Most-Read Reviews (Last 5 Years)
- 2013-04-15 - KEF LS50 Loudspeakers
- 2014-12-01 - Sonus Faber Olympica III Loudspeakers
- 2012-08-01 - KEF R500 Loudspeakers
- 2011-02-01 - Bowers & Wilkins 803 Diamond Loudspeakers
- 2014-12-15 - KEF Reference 1 Loudspeakers
- 2010-10-01 - Bowers & Wilkins CM5 Loudspeakers
- 2011-03-01 - Hegel Music Systems H20 Stereo Amplifier
- 2015-10-01 - Focal Sopra No2 Loudspeakers
- 2012-03-01 - Monitor Audio Gold GX100 Loudspeakers
- 2013-09-01 - Tannoy Definition DC10A Loudspeakers
Most-Read Reviews (Last 365 Days)
- 2018-01-15 - Dynaudio Special Forty Loudspeakers
- 2018-03-01 - Schiit Audio Yggdrasil Digital-to-Analog Converter with Analog 2 Upgrade
- 2017-11-01 - GoldenEar Technology Triton Reference Loudspeakers
- 2018-01-01 - Axiom Audio M5HP Loudspeakers
- 2017-12-01 - Paradigm Persona B Loudspeakers
- 2018-02-15 - PS Audio Stellar M700 Mono Power Amplifiers
- 2018-06-01 - Anthem STR Integrated Amplifier-DAC
- 2018-05-15 - Paradigm Prestige 15B Loudspeakers
- 2018-02-01 - Parasound Halo JC 3 Jr. Phono Stage
- 2017-12-15 - Constellation Audio Revelation Taurus Mono Amplifiers
Most-Read Reviews (Last 90 Days)
- 2018-09-15 - Gryphon Audio Designs Diablo 120 Integrated Amplifier-DAC
- 2018-08-01 - Muraudio SP1 Loudspeakers
- 2018-09-01 - T+A Elektroakustik DAC 8 DSD Digital-to-Analog Converter
- 2018-10-01 - Pro-Ject Audio Systems Classic SB Turntable
- Written by Hans Wetzel Hans Wetzel
- Category: Full-Length Equipment Reviews Full-Length Equipment Reviews
- Created: 15 May 2017 15 May 2017
Note: Measurements can be found through this link.
An unflinching commitment to iterative improvement is what sets “the best” apart from everything else, and in that respect, Devialet of France is competing only with itself. With a recent infusion of €100 million from a consortium of investors including Foxconn, Renault, and Sharp, Devialet’s aims clearly reach far beyond the listening rooms of audiophiles like you and me. Yet that show of confidence is predicated, in large part, on the success of Devialet’s Analog Digital Hybrid (ADH) amplifier, a patented circuit that earned its reputation for state-of-the-art performance in their line of Expert amplifiers, such as the 120, which I called “the single most impressive audio product I’ve ever spent time with” when I reviewed it in July 2014. Devialet claims that the newest iteration of the 120, the Expert 130 Pro ($7690 USD), is even better.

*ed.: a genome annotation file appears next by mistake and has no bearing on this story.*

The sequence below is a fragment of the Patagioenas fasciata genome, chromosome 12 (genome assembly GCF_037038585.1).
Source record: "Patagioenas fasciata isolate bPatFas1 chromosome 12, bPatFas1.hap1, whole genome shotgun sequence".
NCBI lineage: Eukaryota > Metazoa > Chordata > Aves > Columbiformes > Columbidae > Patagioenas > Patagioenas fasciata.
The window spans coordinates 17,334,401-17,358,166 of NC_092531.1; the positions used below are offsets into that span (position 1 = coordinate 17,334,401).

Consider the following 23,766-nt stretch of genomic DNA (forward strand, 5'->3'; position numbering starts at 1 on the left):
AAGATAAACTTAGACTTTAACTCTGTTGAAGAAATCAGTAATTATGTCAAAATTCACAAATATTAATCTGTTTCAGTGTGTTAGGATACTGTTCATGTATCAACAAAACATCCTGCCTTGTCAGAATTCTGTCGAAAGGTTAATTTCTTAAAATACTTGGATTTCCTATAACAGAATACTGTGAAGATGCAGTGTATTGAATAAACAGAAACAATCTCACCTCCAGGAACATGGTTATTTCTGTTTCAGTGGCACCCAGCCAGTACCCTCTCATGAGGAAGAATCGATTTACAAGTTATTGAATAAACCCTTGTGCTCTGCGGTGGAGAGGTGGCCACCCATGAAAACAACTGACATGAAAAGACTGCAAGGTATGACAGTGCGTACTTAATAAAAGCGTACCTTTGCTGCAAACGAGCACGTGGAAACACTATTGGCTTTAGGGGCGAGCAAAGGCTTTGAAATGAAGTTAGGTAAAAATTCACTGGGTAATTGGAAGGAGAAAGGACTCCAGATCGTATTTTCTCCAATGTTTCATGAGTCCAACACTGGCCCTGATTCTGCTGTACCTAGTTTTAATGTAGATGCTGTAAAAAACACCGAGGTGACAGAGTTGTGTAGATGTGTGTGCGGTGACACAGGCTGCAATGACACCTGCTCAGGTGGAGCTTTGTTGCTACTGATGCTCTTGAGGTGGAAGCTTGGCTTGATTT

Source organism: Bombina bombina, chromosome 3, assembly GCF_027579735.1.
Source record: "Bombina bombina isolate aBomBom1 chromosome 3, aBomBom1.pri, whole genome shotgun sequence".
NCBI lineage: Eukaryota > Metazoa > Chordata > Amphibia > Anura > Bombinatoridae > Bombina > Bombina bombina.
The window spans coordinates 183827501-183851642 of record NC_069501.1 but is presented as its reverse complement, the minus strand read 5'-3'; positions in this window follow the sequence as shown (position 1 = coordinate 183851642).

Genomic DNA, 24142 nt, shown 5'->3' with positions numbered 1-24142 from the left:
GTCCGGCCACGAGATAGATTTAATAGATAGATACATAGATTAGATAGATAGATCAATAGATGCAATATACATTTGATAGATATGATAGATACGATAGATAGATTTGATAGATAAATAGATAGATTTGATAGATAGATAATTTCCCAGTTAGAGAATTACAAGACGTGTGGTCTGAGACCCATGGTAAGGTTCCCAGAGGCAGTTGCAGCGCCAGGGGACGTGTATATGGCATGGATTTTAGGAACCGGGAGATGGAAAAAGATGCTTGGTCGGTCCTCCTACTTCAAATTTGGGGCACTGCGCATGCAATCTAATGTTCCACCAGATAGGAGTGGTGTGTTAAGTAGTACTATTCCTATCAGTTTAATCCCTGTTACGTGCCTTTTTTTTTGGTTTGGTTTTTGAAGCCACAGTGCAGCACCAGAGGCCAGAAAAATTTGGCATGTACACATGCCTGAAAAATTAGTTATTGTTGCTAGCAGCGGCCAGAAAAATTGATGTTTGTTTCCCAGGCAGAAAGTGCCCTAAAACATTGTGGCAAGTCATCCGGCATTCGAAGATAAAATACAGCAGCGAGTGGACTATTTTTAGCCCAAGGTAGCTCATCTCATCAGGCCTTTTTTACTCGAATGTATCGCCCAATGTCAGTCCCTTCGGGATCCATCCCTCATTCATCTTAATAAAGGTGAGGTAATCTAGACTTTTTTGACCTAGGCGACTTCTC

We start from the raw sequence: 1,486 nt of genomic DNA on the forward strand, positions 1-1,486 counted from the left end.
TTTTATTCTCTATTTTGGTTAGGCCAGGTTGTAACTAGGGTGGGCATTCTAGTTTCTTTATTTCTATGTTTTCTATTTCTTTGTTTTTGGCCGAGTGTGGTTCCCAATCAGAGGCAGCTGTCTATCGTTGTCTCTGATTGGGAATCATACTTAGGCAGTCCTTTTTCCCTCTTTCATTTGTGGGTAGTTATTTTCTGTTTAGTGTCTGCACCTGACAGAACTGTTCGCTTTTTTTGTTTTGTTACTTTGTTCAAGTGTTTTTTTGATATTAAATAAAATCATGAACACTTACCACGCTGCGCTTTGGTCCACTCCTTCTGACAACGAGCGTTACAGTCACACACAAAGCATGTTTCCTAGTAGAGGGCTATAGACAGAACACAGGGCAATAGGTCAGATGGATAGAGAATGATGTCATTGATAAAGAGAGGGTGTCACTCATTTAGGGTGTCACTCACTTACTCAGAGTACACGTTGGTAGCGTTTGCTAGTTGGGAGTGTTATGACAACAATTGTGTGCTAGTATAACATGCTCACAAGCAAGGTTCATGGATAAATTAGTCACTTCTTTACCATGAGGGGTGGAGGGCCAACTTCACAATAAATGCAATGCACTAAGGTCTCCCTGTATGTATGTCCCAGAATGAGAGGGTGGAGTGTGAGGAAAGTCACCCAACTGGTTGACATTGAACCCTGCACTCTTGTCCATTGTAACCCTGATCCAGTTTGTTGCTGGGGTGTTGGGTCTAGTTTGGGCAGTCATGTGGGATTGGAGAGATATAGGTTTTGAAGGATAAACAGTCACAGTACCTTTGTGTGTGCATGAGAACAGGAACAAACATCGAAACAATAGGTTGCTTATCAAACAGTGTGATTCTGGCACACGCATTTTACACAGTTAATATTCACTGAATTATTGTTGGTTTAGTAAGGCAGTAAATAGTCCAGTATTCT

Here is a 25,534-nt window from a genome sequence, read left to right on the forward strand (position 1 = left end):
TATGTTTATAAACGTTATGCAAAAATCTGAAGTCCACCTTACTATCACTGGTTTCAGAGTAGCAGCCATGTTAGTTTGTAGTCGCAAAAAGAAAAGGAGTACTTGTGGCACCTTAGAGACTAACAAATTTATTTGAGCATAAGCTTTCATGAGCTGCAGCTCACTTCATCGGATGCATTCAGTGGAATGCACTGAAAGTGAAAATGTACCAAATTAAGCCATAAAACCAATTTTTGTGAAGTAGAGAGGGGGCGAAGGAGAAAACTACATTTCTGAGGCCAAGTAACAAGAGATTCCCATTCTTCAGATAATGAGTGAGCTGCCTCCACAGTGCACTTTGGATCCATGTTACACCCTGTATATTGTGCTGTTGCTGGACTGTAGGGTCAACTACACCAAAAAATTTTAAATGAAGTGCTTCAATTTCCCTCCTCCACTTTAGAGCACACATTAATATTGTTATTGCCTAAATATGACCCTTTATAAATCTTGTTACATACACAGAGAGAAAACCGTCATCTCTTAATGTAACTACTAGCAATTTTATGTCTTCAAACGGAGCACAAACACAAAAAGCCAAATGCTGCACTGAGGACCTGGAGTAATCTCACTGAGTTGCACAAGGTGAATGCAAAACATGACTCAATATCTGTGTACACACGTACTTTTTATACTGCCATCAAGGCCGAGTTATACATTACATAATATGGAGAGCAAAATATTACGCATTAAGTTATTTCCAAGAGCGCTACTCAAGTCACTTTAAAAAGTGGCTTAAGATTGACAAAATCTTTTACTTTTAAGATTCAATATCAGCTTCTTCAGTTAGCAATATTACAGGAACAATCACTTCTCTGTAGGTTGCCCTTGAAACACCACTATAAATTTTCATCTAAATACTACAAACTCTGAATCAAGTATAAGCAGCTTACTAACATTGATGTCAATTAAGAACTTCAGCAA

Devialet’s new entry-level amplifier is virtually identical in appearance to its predecessor; the sole difference is the color -- white, not black -- of its only exterior control, a teardrop-shaped Power/Input button. Unchanged from the 120 are the Expert 130 Pro’s polished aluminum case measuring 15.1”W x 1.6”H x 15.1”D and weighing 12.4 pounds, the circular OLED display on its top panel, and various connections. These connections include: Wi-Fi via Devialet’s proprietary AIR app for Mac and Windows operating systems; Ethernet (also managed via AIR); asynchronous USB; S/PDIF optical; 3.5mm optical/RS232 connector; RCA, which can be configured as line-level or phono inputs; and a pair of coaxial inputs, which can also be configured as preamplified analog outputs, while one of these inputs can also be configured as a digital output. The digital inputs support PCM signals up to 24-bit/192kHz; only the USB input can handle up to PCM 32/192 and DSD64. There’s also a slot for the SD card that Devialet includes with each 130 Pro, to configure the device to suit the listener’s needs (see “Setup”). Also on the rear panel are a grounding point, five-way binding posts, a trigger input, and an IEC power inlet for the provided AudioQuest NRG power cord.